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State v. Jones

Supreme Court of New Hampshire, Merrimack

January 10, 2020

THE STATE OF NEW HAMPSHIRE
v.
ERNEST JONES

          Argued: November 20, 2019

          Gordon J. MacDonald, attorney general (Samuel R.V. Garland, attorney, on the brief and orally), for the State.

          Wadleigh, Starr & Peters P.L.L.C., of Manchester (Donna J. Brown on the brief and orally), for the defendant.

          Gilles R. Bissonnette, Henry R. Klementowicz, Michael Eaton, and Albert E. Scherr, of Concord, on the brief, for the American Civil Liberties Union of New Hampshire, as amicus curiae.

          DONOVAN, J.

         The defendant, Ernest Jones, appeals an order of the Superior Court (McNamara, J.) denying his motion to suppress evidence that led to his conviction on one count of possession of a controlled drug. See RSA 318-B:2, I (2017). He appeals, arguing that the trial court erred by: (1) concluding that he was not seized during his encounter with two Concord police officers; and (2) refusing to consider his race in its seizure analysis. We reverse and remand because the State failed to meet its burden of showing that the defendant was not seized. We also conclude that race is one circumstance that courts may consider in conducting the totality of the circumstances seizure analysis.

         I. Facts

         The following facts are supported by the record. At approximately 8:00 p.m. on April 28, 2017, Concord Police Officers Mitchell and Begin were dispatched to 22 Allison Street to investigate a suspicious vehicle report. Upon arriving at the residence, the officers observed a pickup truck parked behind the building in "a shared driveway area." The officers, both of whom were wearing uniforms, parked on the street and did not activate their blue emergency lights. Begin approached the driver's side of the truck, while Mitchell approached the passenger's side. The defendant, whom Mitchell perceived to be African-American, was sitting in the driver's seat and a female was sitting in the passenger's seat.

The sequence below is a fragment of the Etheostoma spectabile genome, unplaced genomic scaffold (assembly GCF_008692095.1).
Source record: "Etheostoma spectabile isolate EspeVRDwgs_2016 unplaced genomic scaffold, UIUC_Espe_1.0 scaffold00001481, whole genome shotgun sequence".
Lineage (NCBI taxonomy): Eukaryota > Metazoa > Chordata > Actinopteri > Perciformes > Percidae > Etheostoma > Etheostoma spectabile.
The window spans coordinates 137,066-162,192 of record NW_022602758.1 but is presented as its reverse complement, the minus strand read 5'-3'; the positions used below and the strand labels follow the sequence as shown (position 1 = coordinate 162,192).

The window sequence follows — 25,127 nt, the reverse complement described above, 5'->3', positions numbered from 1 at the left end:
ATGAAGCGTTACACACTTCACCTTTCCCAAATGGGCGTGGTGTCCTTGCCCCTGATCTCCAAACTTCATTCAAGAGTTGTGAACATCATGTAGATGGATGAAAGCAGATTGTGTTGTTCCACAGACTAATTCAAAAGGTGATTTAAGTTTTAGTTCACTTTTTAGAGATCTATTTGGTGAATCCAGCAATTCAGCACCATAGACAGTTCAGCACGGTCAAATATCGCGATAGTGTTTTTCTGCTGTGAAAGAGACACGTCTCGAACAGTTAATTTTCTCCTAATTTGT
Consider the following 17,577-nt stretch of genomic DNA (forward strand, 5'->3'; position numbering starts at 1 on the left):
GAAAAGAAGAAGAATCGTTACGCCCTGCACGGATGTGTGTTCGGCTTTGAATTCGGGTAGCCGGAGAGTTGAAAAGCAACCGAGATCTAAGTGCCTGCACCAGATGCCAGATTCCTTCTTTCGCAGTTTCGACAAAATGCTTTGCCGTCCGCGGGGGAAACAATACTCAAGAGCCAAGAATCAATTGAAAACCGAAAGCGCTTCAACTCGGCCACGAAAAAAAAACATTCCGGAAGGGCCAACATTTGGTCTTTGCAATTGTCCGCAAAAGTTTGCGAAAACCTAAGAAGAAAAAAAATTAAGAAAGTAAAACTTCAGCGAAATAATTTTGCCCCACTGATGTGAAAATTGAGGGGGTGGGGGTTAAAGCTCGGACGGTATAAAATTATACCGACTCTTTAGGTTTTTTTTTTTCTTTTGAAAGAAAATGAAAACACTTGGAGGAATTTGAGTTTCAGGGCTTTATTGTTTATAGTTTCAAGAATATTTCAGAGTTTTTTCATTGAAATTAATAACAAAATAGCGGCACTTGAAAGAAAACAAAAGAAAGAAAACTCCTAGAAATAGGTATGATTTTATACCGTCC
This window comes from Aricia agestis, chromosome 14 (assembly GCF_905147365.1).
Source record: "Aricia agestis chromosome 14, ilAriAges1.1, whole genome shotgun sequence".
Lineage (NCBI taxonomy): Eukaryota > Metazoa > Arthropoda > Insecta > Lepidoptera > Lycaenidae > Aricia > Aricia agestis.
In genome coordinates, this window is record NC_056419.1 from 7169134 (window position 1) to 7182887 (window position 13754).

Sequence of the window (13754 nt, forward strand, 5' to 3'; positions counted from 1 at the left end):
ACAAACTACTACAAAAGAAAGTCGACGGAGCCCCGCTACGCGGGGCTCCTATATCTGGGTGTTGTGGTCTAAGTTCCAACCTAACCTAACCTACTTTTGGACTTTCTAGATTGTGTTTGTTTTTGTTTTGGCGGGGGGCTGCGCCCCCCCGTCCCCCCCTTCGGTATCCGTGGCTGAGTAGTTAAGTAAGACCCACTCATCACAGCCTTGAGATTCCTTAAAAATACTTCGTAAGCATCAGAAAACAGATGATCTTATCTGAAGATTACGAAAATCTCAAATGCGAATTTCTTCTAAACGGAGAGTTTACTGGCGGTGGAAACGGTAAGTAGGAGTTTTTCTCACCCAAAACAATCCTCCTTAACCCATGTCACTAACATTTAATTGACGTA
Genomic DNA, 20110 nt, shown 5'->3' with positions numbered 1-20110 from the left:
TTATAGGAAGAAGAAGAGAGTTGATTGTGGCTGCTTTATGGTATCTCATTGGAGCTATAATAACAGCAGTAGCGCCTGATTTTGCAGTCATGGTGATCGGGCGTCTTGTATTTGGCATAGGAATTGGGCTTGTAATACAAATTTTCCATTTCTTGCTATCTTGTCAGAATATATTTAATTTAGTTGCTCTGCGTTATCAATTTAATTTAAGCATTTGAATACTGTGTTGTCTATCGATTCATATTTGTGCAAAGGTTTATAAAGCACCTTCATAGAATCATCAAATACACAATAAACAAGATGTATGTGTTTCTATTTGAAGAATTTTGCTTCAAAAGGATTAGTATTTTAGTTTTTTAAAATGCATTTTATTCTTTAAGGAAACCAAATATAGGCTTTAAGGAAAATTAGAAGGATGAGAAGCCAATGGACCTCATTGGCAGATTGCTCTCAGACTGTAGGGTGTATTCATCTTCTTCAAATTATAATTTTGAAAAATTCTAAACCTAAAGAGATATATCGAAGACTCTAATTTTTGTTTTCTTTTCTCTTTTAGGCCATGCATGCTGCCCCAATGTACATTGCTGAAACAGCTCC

Mitchell approached the vehicle "to investigate and find out what [the occupants'] business was or what the reason was for why the vehicle was there."[1] Accordingly, he asked the passenger what she was doing there, and she explained that she lived at the residence and the defendant was visiting her. Mitchell informed the passenger that he was investigating a report of a suspicious vehicle. He obtained the passenger's identification, called her name into dispatch, and was advised that there were no warrants for her arrest.

         Mitchell "couldn't overhear" Begin's conversation with the defendant, but perceived it to be "very laid[-]back" and noted that there was "no yelling." Less than 20 minutes after the officers arrived at the address, Mitchell heard over the radio that a bench warrant had been issued for the defendant and the officers arrested him. A search of the defendant incident to his arrest revealed a "tub" of white powder, later identified as fentanyl.

         After being indicted for possession of a controlled drug, the defendant moved to suppress the evidence discovered as a result of his encounter with the officers. He argued that the officers unlawfully seized him without reasonable suspicion in violation of Part I, Article 19 of the New Hampshire Constitution and the Fourth and Fourteenth Amendments to the United States Constitution when they approached the truck and asked him and the passenger for their identification. The defendant also argued that the trial court should consider his race in conducting its analysis. The State contended that the defendant was not seized when the officers asked for his identification. Begin, the officer who interacted with the defendant, did not testify at the suppression hearing; Mitchell was the State's sole witness. The trial court denied the defendant's motion, concluding that no seizure occurred because: (1) the officers made no show of authority; (2) they did not curtail the defendant's freedom of movement; (3) they parked their cruiser "out of sight"; and (4) the defendant did not feel uncomfortable or threatened and was cooperative throughout the interaction. It also concluded that it would be error to consider the defendant's race as part of its analysis.

         The defendant was subsequently convicted by a jury. This appeal followed.

         II. Analysis

         The defendant argues that the State failed to meet its burden of showing that he was not seized during his ...


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